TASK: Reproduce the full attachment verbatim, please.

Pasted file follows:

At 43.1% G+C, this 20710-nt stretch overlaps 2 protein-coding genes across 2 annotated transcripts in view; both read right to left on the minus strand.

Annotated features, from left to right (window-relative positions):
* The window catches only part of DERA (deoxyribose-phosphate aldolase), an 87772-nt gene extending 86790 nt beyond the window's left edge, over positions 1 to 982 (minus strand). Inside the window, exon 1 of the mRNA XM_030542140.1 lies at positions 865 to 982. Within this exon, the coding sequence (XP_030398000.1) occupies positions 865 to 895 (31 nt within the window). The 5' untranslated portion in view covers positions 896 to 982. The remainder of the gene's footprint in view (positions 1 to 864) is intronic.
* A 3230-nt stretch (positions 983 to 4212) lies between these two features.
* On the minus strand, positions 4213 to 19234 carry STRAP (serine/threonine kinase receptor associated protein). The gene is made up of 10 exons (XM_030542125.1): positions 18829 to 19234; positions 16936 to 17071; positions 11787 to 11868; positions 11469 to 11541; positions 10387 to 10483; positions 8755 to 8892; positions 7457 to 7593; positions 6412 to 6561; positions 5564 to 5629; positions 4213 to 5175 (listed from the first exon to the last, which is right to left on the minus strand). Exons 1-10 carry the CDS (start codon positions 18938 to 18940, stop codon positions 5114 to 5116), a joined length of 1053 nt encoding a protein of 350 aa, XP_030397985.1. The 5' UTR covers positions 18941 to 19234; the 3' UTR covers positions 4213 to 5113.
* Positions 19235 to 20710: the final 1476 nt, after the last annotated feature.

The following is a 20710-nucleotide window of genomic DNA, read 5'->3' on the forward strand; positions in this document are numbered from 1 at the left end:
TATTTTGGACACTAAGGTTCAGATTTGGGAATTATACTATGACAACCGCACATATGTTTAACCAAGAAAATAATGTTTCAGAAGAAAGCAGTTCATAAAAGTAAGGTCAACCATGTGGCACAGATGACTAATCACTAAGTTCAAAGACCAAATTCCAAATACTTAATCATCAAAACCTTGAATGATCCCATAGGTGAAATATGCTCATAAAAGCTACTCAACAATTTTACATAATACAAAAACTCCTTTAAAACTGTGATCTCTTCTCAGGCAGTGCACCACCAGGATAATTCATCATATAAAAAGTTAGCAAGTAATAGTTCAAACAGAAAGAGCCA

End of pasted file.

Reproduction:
At 43.1% G+C, this 20710-nt stretch overlaps 2 protein-coding genes across 2 annotated transcripts in view; both read right to left on the minus strand.

Annotated features, from left to right (window-relative positions):
* The window catches only part of DERA (deoxyribose-phosphate aldolase), an 87772-nt gene extending 86790 nt beyond the window's left edge, over positions 1 to 982 (minus strand). Inside the window, exon 1 of the mRNA XM_030542140.1 lies at positions 865 to 982. Within this exon, the coding sequence (XP_030398000.1) occupies positions 865 to 895 (31 nt within the window). The 5' untranslated portion in view covers positions 896 to 982. The remainder of the gene's footprint in view (positions 1 to 864) is intronic.
* A 3230-nt stretch (positions 983 to 4212) lies between these two features.
* On the minus strand, positions 4213 to 19234 carry STRAP (serine/threonine kinase receptor associated protein). The gene is made up of 10 exons (XM_030542125.1): positions 18829 to 19234; positions 16936 to 17071; positions 11787 to 11868; positions 11469 to 11541; positions 10387 to 10483; positions 8755 to 8892; positions 7457 to 7593; positions 6412 to 6561; positions 5564 to 5629; positions 4213 to 5175 (listed from the first exon to the last, which is right to left on the minus strand). Exons 1-10 carry the CDS (start codon positions 18938 to 18940, stop codon positions 5114 to 5116), a joined length of 1053 nt encoding a protein of 350 aa, XP_030397985.1. The 5' UTR covers positions 18941 to 19234; the 3' UTR covers positions 4213 to 5113.
* Positions 19235 to 20710: the final 1476 nt, after the last annotated feature.

The following is a 20710-nucleotide window of genomic DNA, read 5'->3' on the forward strand; positions in this document are numbered from 1 at the left end:
TATTTTGGACACTAAGGTTCAGATTTGGGAATTATACTATGACAACCGCACATATGTTTAACCAAGAAAATAATGTTTCAGAAGAAAGCAGTTCATAAAAGTAAGGTCAACCATGTGGCACAGATGACTAATCACTAAGTTCAAAGACCAAATTCCAAATACTTAATCATCAAAACCTTGAATGATCCCATAGGTGAAATATGCTCATAAAAGCTACTCAACAATTTTACATAATACAAAAACTCCTTTAAAACTGTGATCTCTTCTCAGGCAGTGCACCACCAGGATAATTCATCATATAAAAAGTTAGCAAGTAATAGTTCAAACAGAAAGAGCCA